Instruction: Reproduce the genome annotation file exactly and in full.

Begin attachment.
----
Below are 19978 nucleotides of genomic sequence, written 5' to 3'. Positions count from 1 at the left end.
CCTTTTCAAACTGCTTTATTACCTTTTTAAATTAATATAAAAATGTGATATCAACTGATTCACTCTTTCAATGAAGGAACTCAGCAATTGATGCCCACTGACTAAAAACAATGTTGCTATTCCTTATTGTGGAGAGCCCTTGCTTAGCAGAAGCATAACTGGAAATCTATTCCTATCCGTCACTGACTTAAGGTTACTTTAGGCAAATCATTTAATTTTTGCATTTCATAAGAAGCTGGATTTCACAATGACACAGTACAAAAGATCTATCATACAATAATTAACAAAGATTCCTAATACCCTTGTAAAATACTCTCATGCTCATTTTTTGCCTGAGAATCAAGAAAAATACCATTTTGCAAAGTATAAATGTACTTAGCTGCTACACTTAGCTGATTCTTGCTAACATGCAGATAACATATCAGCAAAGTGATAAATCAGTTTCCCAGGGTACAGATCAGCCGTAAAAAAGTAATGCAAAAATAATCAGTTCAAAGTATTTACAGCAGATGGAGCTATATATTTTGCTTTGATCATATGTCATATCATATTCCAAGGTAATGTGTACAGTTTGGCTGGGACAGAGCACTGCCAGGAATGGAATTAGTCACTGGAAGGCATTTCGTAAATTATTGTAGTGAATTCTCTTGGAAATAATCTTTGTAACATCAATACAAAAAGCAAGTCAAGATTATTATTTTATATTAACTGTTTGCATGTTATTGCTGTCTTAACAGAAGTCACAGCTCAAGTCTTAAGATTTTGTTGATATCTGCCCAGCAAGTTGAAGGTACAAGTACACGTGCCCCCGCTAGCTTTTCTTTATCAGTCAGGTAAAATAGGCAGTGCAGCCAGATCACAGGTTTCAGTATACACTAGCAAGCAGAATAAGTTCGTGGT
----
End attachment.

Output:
Below are 19978 nucleotides of genomic sequence, written 5' to 3'. Positions count from 1 at the left end.
CCTTTTCAAACTGCTTTATTACCTTTTTAAATTAATATAAAAATGTGATATCAACTGATTCACTCTTTCAATGAAGGAACTCAGCAATTGATGCCCACTGACTAAAAACAATGTTGCTATTCCTTATTGTGGAGAGCCCTTGCTTAGCAGAAGCATAACTGGAAATCTATTCCTATCCGTCACTGACTTAAGGTTACTTTAGGCAAATCATTTAATTTTTGCATTTCATAAGAAGCTGGATTTCACAATGACACAGTACAAAAGATCTATCATACAATAATTAACAAAGATTCCTAATACCCTTGTAAAATACTCTCATGCTCATTTTTTGCCTGAGAATCAAGAAAAATACCATTTTGCAAAGTATAAATGTACTTAGCTGCTACACTTAGCTGATTCTTGCTAACATGCAGATAACATATCAGCAAAGTGATAAATCAGTTTCCCAGGGTACAGATCAGCCGTAAAAAAGTAATGCAAAAATAATCAGTTCAAAGTATTTACAGCAGATGGAGCTATATATTTTGCTTTGATCATATGTCATATCATATTCCAAGGTAATGTGTACAGTTTGGCTGGGACAGAGCACTGCCAGGAATGGAATTAGTCACTGGAAGGCATTTCGTAAATTATTGTAGTGAATTCTCTTGGAAATAATCTTTGTAACATCAATACAAAAAGCAAGTCAAGATTATTATTTTATATTAACTGTTTGCATGTTATTGCTGTCTTAACAGAAGTCACAGCTCAAGTCTTAAGATTTTGTTGATATCTGCCCAGCAAGTTGAAGGTACAAGTACACGTGCCCCCGCTAGCTTTTCTTTATCAGTCAGGTAAAATAGGCAGTGCAGCCAGATCACAGGTTTCAGTATACACTAGCAAGCAGAATAAGTTCGTGGT